This case concerned a federal antitrust class action involving a proposed class of Class 8 truck purchasers who alleged a conspiracy by several truck transmission suppliers and manufacturers to raise prices by eliminating competition among the manufacturers. At the class certification stage, defendants moved to dismiss the named plaintiff for lack of standing since it was not a direct purchaser of the truck transmissions at issue. Two months later, the named plaintiff’s counsel filed two Rule 24 motions on behalf of new direct purchasers seeking to intervene as putative class representatives. The district court ultimately agreed that the named plaintiff lacked standing and denied the motions to intervene as untimely, reasoning that discovery should have put the new direct purchasers on notice of the potential for dismissal of the class certification motion, and thus the need for intervention, months earlier. The court denied class certification for lack of a named class representative and this appeal ensued.

On appeal, the Third Circuit reversed, holding that the presumption of timeliness applies with equal force in the pre-certification context. The court reasoned that the “concerns for fair notice and the rights of persons who may otherwise be bound by the judgment in a class action carry just as much weight for putative class members before a court has ruled on class certification.” Under a totality approach, the court analyzed the three-factor timeliness test and found no prejudice to defendants because there was no meaningful delay. Moreover, the court found unpersuasive the argument that use of the same counsel by both the original named plaintiff and the intervenors amounted to notice, reasoning that “timeliness cannot hinge on requiring litigants and their attorneys to divine the intent behind each of their opponent’s questions in discovery and defensively file motions based on conceivable uses their answers might provide.”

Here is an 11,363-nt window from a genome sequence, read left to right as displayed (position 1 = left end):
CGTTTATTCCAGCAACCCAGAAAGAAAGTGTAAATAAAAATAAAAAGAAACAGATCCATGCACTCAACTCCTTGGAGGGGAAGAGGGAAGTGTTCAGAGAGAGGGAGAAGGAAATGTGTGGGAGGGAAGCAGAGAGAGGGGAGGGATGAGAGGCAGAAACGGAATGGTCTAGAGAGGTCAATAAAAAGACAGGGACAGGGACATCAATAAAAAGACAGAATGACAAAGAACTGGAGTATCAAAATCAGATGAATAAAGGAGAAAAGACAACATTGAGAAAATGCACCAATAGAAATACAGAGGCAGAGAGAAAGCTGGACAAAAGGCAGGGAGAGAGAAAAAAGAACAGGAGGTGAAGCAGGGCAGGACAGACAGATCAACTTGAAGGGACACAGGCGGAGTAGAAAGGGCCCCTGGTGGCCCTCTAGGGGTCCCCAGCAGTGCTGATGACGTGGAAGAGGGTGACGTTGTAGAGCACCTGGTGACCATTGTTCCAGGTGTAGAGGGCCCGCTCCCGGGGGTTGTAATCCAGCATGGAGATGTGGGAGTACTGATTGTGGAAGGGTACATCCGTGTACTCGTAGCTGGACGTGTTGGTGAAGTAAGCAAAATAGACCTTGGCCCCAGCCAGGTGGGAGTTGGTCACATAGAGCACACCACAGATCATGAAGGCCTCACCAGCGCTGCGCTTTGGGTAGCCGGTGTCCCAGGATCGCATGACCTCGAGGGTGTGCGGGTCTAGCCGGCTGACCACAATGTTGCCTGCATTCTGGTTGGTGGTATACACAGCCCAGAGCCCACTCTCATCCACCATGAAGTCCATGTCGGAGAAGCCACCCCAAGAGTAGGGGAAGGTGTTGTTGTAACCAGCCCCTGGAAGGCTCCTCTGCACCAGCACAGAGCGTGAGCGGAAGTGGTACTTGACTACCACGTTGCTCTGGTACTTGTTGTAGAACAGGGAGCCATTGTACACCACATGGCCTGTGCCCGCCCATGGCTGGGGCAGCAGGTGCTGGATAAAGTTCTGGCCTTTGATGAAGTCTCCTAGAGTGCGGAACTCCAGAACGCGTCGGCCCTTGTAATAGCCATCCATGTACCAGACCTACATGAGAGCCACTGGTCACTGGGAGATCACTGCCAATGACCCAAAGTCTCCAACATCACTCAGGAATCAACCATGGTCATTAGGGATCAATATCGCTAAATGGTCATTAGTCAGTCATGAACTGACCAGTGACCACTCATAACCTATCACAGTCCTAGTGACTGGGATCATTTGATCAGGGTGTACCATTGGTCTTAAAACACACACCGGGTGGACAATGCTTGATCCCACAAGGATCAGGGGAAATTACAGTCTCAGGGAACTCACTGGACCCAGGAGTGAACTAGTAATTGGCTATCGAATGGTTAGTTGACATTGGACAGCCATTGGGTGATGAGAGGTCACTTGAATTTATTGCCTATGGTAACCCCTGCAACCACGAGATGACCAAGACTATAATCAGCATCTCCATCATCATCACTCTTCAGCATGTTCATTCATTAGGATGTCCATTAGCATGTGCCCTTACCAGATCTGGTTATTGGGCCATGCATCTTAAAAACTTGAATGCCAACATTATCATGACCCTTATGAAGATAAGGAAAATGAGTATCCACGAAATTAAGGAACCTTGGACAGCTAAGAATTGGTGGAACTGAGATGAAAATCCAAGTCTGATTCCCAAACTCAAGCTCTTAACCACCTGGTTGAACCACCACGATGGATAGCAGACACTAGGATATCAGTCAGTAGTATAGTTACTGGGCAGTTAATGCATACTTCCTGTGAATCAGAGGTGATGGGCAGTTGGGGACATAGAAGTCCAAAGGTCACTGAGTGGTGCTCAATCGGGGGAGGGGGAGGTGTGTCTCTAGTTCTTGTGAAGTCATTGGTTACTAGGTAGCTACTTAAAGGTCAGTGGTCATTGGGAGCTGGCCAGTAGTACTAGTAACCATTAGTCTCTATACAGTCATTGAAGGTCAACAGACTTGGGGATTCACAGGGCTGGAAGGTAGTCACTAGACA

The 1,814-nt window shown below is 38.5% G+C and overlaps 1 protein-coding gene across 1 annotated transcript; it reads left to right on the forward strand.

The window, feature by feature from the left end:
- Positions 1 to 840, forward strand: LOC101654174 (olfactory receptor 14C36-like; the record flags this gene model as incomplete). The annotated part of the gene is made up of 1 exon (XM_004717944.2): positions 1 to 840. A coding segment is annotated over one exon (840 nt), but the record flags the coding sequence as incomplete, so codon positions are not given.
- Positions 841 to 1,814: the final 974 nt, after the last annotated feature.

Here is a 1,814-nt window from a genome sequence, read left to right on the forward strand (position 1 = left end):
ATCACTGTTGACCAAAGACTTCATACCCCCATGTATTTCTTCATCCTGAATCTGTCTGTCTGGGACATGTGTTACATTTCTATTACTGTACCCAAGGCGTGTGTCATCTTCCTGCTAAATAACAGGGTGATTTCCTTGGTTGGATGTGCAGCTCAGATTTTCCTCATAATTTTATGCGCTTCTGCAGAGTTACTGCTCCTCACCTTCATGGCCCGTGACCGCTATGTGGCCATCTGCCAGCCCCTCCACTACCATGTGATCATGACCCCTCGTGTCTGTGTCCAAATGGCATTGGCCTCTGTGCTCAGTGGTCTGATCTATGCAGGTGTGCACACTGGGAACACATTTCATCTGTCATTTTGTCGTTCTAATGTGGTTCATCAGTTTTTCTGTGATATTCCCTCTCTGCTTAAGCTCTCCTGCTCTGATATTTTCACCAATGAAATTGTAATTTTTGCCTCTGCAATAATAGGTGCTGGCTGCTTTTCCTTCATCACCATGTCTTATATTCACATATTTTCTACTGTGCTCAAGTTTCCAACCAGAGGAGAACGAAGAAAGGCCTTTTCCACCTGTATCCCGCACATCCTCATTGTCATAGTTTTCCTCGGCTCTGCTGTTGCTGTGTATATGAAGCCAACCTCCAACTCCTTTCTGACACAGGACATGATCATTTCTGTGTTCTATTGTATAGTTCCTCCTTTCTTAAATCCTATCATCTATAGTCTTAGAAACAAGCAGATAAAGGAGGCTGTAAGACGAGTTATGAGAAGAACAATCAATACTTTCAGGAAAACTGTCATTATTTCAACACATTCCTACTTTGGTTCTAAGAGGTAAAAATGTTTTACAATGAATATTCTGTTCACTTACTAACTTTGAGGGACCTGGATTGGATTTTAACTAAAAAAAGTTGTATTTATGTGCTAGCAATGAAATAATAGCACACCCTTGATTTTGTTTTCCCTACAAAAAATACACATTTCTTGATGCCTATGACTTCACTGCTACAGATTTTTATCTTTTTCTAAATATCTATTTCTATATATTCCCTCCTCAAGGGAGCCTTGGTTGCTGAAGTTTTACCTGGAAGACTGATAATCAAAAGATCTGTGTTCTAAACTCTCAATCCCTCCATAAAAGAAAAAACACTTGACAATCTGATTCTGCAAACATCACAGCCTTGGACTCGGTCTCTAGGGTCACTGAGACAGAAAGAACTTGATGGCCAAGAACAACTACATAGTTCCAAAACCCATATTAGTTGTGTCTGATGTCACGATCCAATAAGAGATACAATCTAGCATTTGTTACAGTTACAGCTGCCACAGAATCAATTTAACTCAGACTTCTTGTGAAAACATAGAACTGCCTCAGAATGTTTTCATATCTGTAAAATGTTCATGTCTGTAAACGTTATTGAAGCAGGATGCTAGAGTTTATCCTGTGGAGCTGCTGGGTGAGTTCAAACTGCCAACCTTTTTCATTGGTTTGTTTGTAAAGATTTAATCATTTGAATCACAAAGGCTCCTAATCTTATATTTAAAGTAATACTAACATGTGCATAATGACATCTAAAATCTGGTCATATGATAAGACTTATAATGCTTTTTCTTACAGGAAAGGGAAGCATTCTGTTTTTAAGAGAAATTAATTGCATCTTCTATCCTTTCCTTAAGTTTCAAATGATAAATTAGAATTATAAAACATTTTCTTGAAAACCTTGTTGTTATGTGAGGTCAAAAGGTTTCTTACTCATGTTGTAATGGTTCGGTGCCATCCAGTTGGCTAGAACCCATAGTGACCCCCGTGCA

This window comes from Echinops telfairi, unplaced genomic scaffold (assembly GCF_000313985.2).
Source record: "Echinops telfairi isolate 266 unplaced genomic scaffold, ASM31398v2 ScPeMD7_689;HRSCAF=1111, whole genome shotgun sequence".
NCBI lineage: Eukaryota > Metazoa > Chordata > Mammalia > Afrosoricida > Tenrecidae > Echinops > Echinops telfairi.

Wallach v. Eaton Corp., No. 15-3320 (3rd Cir. Sept. 14, 2016).